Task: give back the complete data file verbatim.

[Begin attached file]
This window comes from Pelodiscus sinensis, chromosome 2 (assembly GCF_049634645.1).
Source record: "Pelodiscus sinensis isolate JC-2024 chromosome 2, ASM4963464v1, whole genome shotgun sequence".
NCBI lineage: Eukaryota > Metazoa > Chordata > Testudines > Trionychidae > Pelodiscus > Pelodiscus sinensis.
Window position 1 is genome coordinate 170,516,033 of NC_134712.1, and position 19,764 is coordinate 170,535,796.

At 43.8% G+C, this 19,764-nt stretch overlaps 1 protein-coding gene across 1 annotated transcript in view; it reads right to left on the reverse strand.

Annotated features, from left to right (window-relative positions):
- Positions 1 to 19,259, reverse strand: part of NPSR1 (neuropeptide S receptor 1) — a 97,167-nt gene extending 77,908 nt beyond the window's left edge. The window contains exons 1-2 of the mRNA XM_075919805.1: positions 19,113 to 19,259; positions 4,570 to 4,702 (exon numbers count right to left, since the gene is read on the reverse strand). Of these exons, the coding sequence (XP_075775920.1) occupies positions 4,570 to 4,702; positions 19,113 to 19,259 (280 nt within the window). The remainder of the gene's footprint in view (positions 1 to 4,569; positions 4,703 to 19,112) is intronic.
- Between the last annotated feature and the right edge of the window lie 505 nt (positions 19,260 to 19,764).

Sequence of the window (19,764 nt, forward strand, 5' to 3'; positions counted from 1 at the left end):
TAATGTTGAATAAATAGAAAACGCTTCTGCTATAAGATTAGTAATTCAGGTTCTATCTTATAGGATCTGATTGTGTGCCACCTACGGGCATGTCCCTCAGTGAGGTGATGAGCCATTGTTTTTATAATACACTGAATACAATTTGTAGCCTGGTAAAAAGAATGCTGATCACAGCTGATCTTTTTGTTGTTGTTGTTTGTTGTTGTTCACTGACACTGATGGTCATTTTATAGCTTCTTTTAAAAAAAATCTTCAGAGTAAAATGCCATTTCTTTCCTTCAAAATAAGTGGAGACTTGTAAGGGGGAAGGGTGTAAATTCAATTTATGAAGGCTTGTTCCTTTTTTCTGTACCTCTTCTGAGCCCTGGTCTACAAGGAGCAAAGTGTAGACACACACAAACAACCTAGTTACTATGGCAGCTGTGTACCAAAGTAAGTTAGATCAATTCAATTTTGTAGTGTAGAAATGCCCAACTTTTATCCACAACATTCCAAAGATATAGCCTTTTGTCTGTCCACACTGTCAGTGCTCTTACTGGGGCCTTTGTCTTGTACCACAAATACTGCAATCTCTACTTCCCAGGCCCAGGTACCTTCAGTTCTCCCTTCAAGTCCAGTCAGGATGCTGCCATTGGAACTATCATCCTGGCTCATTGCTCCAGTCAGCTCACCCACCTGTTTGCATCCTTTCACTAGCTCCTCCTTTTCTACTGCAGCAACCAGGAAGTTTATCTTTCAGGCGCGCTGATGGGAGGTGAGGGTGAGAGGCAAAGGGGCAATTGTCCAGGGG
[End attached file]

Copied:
This window comes from Pelodiscus sinensis, chromosome 2 (assembly GCF_049634645.1).
Source record: "Pelodiscus sinensis isolate JC-2024 chromosome 2, ASM4963464v1, whole genome shotgun sequence".
NCBI lineage: Eukaryota > Metazoa > Chordata > Testudines > Trionychidae > Pelodiscus > Pelodiscus sinensis.
Window position 1 is genome coordinate 170,516,033 of NC_134712.1, and position 19,764 is coordinate 170,535,796.

At 43.8% G+C, this 19,764-nt stretch overlaps 1 protein-coding gene across 1 annotated transcript in view; it reads right to left on the reverse strand.

Annotated features, from left to right (window-relative positions):
- Positions 1 to 19,259, reverse strand: part of NPSR1 (neuropeptide S receptor 1) — a 97,167-nt gene extending 77,908 nt beyond the window's left edge. The window contains exons 1-2 of the mRNA XM_075919805.1: positions 19,113 to 19,259; positions 4,570 to 4,702 (exon numbers count right to left, since the gene is read on the reverse strand). Of these exons, the coding sequence (XP_075775920.1) occupies positions 4,570 to 4,702; positions 19,113 to 19,259 (280 nt within the window). The remainder of the gene's footprint in view (positions 1 to 4,569; positions 4,703 to 19,112) is intronic.
- Between the last annotated feature and the right edge of the window lie 505 nt (positions 19,260 to 19,764).

Sequence of the window (19,764 nt, forward strand, 5' to 3'; positions counted from 1 at the left end):
TAATGTTGAATAAATAGAAAACGCTTCTGCTATAAGATTAGTAATTCAGGTTCTATCTTATAGGATCTGATTGTGTGCCACCTACGGGCATGTCCCTCAGTGAGGTGATGAGCCATTGTTTTTATAATACACTGAATACAATTTGTAGCCTGGTAAAAAGAATGCTGATCACAGCTGATCTTTTTGTTGTTGTTGTTTGTTGTTGTTCACTGACACTGATGGTCATTTTATAGCTTCTTTTAAAAAAAATCTTCAGAGTAAAATGCCATTTCTTTCCTTCAAAATAAGTGGAGACTTGTAAGGGGGAAGGGTGTAAATTCAATTTATGAAGGCTTGTTCCTTTTTTCTGTACCTCTTCTGAGCCCTGGTCTACAAGGAGCAAAGTGTAGACACACACAAACAACCTAGTTACTATGGCAGCTGTGTACCAAAGTAAGTTAGATCAATTCAATTTTGTAGTGTAGAAATGCCCAACTTTTATCCACAACATTCCAAAGATATAGCCTTTTGTCTGTCCACACTGTCAGTGCTCTTACTGGGGCCTTTGTCTTGTACCACAAATACTGCAATCTCTACTTCCCAGGCCCAGGTACCTTCAGTTCTCCCTTCAAGTCCAGTCAGGATGCTGCCATTGGAACTATCATCCTGGCTCATTGCTCCAGTCAGCTCACCCACCTGTTTGCATCCTTTCACTAGCTCCTCCTTTTCTACTGCAGCAACCAGGAAGTTTATCTTTCAGGCGCGCTGATGGGAGGTGAGGGTGAGAGGCAAAGGGGCAATTGTCCAGGGG